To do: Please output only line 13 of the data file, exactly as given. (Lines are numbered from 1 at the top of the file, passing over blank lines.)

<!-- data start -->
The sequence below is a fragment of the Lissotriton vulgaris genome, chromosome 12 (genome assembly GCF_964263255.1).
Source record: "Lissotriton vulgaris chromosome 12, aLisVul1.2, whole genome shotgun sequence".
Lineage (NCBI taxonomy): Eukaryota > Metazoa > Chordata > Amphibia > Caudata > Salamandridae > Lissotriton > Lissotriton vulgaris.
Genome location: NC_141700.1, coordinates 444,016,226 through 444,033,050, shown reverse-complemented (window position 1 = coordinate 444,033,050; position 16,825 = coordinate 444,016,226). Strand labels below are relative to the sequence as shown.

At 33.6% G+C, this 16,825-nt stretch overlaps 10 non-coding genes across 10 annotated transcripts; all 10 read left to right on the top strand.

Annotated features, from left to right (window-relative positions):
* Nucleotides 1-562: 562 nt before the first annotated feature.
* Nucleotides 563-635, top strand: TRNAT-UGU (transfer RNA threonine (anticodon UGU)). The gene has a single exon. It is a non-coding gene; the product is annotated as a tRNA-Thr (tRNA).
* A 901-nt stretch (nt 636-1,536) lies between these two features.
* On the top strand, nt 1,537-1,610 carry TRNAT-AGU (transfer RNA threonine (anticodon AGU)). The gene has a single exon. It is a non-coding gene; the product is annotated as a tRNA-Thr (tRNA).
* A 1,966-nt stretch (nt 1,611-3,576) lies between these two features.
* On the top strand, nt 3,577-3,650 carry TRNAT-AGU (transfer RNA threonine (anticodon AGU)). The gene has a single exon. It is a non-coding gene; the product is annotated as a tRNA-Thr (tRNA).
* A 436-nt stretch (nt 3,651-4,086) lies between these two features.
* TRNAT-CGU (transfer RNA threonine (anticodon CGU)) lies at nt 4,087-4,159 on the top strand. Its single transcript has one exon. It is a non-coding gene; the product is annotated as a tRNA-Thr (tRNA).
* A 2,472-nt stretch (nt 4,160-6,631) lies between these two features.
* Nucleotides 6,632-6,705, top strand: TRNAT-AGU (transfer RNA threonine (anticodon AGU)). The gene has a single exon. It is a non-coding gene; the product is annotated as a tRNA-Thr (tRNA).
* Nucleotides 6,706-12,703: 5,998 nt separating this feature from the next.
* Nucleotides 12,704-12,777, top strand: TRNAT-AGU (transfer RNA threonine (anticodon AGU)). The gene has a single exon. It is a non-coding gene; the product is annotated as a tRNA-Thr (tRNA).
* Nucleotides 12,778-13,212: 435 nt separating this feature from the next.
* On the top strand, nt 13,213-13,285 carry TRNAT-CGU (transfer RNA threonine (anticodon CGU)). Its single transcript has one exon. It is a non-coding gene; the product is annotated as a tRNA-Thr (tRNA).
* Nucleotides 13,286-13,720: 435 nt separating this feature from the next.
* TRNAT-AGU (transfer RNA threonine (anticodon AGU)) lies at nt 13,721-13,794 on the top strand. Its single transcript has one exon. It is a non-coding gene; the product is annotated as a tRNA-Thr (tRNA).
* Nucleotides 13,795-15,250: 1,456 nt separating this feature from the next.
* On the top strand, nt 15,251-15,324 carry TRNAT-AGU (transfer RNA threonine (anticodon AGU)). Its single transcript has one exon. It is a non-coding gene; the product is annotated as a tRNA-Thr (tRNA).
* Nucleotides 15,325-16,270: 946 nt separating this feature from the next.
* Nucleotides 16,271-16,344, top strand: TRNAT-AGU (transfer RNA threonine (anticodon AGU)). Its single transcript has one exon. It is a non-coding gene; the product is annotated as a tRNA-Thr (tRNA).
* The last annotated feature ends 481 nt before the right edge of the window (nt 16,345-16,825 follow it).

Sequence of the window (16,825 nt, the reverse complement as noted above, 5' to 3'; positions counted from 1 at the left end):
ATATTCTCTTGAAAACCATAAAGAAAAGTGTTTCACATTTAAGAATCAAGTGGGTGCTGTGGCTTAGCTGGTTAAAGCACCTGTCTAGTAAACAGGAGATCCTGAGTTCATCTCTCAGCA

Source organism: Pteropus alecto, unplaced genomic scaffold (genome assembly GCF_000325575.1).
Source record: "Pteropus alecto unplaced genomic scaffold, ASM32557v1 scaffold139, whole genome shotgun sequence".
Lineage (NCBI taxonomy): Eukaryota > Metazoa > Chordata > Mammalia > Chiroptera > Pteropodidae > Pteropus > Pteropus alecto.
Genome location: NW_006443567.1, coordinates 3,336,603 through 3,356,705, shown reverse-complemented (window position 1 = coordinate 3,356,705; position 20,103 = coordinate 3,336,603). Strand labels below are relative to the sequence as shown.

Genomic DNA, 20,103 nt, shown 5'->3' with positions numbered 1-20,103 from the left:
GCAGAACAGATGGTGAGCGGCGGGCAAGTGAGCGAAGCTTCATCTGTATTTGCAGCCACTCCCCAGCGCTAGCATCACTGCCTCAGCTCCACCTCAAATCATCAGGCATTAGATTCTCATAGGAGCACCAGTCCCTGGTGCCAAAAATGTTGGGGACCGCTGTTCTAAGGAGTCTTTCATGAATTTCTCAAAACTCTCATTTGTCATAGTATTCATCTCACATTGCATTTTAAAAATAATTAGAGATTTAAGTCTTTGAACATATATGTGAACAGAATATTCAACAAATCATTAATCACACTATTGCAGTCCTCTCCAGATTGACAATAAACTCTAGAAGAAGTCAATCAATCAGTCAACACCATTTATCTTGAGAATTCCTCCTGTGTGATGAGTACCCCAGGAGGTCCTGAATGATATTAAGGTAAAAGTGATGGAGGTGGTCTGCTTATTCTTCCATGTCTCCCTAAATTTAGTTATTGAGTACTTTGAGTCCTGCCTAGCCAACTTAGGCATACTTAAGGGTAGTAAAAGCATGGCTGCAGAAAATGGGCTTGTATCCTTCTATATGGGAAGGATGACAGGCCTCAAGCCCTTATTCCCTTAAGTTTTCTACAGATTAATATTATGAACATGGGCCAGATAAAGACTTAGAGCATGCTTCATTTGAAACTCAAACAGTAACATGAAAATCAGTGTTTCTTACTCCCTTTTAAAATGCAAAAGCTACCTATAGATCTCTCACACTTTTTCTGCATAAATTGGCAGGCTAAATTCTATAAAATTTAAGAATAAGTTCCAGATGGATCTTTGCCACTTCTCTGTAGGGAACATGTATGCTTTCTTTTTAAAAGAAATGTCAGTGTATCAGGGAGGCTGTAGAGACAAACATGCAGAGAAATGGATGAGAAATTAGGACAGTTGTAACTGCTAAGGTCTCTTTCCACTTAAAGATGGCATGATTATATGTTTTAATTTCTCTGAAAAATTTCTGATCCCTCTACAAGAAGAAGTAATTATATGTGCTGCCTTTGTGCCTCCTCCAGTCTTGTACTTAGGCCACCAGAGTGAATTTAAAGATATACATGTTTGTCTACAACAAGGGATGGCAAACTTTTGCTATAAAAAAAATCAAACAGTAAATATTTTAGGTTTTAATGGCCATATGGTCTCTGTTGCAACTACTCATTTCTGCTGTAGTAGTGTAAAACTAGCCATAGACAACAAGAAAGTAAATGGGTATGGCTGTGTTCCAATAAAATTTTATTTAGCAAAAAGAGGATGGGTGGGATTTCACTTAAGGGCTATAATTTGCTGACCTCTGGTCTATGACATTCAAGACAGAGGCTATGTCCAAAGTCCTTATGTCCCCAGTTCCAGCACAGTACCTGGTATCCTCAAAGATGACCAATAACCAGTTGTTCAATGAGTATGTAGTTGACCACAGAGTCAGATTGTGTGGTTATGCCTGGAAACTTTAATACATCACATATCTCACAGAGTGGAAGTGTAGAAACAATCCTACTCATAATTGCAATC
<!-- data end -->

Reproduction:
* A 436-nt stretch (nt 3,651-4,086) lies between these two features.